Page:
A. Lozovsky et al.

To the Workers of the World!

(4 April 1922)

From International Press Correspondence, Vol. 2 No. 27, 15 April 1922, p. 202.
Transcribed & marked up by Einde O’Callaghan for the Marxists’ Internet Archive.
Public Domain: Marxists Internet Archive (2019). You may freely copy, distribute, display and perform this work; as well as make derivative and commercial works. Please credit “Marxists Internet Archive” as your source.

May 1st, 1922 is a date of special importance in the history of the labor movement in all countries. The past year has been marked by a vigorous and uninterrupted offensive of Capital. In May 1921. the struggle of the English miners with their exploiters was in full progress. The present First of May is also marked by great lockouts. Hundreds of thousands of metal and shipbuilding workers, as well as workers in the building trades have been thrown out of work in the very same England. At the same time hundreds of thousands of American miners have been forced to fight for their most elementary rights. Millions of workers in Germany, France, Italy, Denmark and other countries are battling for their existence.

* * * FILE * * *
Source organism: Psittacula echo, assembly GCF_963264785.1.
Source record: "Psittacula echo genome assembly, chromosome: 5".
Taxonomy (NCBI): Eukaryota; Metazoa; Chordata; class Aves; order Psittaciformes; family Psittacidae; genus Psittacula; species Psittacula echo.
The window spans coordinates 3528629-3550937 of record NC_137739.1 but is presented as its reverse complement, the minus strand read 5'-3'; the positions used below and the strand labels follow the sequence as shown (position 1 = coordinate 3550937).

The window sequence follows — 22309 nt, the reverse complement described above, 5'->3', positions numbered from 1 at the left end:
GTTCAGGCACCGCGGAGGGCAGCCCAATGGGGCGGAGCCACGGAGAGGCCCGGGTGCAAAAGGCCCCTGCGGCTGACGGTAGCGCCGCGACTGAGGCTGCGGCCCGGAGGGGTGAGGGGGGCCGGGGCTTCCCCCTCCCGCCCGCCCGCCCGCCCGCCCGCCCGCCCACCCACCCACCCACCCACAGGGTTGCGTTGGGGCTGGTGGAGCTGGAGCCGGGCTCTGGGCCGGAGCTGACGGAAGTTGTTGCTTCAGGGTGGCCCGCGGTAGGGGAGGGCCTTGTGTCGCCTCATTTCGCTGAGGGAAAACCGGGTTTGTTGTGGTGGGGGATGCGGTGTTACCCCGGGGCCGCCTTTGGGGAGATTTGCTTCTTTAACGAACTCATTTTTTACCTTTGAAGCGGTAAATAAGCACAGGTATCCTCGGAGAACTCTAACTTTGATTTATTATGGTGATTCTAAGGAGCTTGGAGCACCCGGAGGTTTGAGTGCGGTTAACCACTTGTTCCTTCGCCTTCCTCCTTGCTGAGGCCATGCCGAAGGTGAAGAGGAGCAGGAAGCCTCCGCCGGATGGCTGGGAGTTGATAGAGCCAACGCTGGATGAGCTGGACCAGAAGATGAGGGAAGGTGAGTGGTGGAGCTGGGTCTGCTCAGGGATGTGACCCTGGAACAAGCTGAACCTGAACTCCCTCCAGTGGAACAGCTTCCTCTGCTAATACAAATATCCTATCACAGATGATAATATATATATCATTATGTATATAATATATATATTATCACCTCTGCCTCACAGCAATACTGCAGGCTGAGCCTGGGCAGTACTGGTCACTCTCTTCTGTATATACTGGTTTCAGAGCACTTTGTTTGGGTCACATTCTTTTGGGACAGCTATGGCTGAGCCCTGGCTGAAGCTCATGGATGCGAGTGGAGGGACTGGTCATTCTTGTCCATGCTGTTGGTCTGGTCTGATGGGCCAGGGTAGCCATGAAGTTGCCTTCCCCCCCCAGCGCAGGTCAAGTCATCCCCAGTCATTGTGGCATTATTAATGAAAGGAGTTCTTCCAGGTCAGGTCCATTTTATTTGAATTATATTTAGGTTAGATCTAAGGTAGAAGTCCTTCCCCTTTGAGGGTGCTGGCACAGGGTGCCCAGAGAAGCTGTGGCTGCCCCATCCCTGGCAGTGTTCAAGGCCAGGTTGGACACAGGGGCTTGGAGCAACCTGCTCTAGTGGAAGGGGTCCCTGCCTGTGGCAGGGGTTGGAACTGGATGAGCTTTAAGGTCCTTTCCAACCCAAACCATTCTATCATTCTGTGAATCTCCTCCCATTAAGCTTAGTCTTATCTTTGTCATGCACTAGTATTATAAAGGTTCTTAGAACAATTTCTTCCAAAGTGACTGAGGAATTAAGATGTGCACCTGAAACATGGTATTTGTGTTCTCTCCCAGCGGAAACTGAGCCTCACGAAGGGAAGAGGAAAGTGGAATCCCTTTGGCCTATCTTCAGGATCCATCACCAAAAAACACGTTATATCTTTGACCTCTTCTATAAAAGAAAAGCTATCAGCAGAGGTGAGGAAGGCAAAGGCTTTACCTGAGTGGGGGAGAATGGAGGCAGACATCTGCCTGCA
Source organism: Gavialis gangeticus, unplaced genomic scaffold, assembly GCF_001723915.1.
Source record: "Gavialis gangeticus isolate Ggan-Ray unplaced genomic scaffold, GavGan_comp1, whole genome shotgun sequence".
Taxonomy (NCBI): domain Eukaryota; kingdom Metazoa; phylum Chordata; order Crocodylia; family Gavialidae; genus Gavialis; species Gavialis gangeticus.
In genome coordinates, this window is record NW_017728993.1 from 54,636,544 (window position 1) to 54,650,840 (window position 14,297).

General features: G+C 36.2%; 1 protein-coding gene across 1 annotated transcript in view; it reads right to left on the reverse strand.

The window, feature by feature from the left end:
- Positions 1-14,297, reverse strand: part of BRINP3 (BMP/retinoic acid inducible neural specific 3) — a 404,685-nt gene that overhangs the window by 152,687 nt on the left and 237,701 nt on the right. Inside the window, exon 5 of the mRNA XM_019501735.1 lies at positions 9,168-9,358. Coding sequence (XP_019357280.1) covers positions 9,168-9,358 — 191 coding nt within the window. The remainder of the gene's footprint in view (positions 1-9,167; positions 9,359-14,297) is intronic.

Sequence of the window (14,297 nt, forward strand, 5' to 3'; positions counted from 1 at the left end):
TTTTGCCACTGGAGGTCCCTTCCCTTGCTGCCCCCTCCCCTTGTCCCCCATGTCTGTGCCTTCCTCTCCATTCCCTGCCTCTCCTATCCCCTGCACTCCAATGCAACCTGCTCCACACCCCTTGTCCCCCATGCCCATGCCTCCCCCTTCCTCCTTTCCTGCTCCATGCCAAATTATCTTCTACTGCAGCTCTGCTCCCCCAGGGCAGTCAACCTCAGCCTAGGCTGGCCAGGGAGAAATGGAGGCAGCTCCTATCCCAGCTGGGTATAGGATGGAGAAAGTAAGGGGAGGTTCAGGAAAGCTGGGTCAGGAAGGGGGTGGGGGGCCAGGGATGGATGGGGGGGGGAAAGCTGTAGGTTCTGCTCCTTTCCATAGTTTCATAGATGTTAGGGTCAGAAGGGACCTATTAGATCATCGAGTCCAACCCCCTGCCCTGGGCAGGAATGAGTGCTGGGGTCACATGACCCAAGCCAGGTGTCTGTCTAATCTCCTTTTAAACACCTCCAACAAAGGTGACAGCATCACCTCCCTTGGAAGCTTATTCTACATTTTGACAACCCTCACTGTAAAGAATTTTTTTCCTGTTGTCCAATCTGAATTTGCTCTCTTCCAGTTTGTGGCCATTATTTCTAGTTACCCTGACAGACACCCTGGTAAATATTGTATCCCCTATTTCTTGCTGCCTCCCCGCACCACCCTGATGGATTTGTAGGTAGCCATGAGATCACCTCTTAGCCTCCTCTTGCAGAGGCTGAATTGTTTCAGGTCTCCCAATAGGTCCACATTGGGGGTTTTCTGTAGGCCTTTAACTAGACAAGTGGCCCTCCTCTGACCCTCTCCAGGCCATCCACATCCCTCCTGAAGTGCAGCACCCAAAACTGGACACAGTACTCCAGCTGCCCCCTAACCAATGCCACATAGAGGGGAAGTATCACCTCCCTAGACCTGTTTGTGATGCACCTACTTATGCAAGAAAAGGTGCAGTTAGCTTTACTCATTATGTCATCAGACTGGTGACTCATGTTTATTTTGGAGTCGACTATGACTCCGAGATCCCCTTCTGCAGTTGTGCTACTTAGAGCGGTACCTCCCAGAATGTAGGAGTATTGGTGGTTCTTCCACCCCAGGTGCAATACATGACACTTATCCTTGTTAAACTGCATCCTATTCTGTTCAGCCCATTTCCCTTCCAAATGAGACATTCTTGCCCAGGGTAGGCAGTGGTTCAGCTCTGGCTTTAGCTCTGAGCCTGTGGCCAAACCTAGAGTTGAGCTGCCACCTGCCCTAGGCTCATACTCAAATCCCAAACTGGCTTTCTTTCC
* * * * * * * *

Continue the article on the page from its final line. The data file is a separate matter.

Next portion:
There is not a single country in the world where Capital is not trampling the most elementary demands of the working class underfoot. The eight-hour day is threatened and wages are being cut two and threefold. From London to New York, from Yokohama to Johannesburg, from Copenhagen to Melbourne. the social struggle is raging everywhere. Everywhere the employers are in unbroken front attacking the disorganized and divided proletariat. The capitalist governments, the employers’ organizations, the capitalist press, the church, science and art all are being utilized in the fight against the working class. Dying capitalism sticks like a leech to its privileges. After the first years of danger, it has strengthened itself with the aid of the trade-union leaders and now is retracting all that it had conceded under the pressure of the enraged masses.